upon receiving the user request and in real time, executing a server process mapping user records to corresponding principal boxes in the charts of the organizational data using chart user ID values that are defined in user records to determine if a principal box that is responsive to the user request satisfies any role in the effective set of policies, and generating a response containing the principal boxes to which the user is authorized access and omitting principal boxes to which the user is not authorized access, wherein the mapping user records to corresponding principal boxes in the charts includes:
re-computing in real-time by the server, a plurality of available boxes and their respective attributes based on the effective data access rights, upon the data access request; and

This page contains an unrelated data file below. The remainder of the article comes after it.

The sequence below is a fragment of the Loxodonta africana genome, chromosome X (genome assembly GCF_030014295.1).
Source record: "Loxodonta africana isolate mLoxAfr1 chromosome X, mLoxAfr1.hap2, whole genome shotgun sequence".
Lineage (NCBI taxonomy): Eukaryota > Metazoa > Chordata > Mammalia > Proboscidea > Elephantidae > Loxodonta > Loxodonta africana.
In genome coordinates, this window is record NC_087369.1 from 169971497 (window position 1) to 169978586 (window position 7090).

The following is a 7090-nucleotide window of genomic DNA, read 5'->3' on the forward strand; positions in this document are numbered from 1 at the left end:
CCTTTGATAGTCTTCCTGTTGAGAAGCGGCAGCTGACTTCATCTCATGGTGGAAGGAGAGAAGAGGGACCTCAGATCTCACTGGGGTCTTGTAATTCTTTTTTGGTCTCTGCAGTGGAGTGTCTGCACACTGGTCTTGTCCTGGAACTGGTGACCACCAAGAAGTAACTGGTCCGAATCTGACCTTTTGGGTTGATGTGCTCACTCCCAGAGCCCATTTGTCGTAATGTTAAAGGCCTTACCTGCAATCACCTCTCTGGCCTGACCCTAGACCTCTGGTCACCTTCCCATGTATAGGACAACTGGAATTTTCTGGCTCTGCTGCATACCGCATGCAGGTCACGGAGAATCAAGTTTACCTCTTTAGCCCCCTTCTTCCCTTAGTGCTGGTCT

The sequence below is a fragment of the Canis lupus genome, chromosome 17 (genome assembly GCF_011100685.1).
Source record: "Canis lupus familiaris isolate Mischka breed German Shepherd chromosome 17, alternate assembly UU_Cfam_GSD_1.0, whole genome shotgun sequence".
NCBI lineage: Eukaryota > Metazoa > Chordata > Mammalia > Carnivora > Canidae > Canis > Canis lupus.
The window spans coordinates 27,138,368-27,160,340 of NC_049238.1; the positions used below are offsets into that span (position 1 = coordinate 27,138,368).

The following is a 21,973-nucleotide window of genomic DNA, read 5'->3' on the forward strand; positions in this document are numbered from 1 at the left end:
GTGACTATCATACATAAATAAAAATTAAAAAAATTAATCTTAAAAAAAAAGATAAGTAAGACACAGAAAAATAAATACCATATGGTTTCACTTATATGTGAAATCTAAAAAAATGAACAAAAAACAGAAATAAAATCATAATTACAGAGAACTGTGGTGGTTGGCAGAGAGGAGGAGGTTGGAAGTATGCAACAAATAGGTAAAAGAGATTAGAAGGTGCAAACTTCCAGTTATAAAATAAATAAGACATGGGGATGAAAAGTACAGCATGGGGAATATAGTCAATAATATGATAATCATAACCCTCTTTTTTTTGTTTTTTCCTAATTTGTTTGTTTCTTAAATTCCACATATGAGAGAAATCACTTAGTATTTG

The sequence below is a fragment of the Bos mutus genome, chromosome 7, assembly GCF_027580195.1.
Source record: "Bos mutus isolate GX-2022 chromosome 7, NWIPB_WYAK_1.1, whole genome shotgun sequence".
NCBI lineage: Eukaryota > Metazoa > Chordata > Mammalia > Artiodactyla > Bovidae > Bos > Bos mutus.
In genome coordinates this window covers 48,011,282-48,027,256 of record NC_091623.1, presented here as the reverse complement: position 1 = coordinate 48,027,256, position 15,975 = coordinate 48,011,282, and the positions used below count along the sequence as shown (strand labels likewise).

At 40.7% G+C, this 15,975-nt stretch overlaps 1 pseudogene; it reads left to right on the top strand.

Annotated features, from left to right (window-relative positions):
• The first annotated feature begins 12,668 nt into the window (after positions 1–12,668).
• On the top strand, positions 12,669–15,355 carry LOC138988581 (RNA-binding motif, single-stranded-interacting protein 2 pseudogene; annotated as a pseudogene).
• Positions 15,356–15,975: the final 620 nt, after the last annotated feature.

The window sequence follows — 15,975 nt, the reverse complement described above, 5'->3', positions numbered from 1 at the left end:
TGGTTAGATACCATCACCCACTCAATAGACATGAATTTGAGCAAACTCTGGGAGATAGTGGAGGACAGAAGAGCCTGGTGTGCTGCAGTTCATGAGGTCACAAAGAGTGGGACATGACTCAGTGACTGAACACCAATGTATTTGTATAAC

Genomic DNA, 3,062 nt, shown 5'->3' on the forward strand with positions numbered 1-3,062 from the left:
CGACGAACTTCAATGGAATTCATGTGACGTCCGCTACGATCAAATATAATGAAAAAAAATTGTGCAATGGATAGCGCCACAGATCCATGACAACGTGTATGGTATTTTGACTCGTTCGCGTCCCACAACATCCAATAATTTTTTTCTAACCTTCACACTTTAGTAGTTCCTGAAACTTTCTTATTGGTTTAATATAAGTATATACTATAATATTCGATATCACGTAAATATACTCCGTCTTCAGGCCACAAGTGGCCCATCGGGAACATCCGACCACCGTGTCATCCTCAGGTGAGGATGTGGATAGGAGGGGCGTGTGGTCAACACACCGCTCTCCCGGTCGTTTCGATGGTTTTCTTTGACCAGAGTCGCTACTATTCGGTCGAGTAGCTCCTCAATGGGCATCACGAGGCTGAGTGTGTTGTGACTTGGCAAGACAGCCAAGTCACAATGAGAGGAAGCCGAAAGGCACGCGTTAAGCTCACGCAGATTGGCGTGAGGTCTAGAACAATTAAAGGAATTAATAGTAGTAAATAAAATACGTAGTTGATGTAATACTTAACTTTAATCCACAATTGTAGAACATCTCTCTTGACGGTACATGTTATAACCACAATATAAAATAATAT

selecting all boxes from a chart of a domain having a chart user ID parameter value that matches the user's unique chart user ID value for the domain.
2. The method of claim 1 wherein the requests for information include a request by the requesting user to access a requested box within the chart.
3. The method of claim 2 wherein the data access control configuration defines a structural condition that compares the relative hierarchical position of the requested box and the principal boxes within the chart for the purposes of record-level and field-level data access control.
4. The method of claim 2 wherein the data access control configuration defines a box-level condition that defines a Boolean condition to be evaluated against field values and other properties of the requested box for the purposes of record-level and field-level data access control.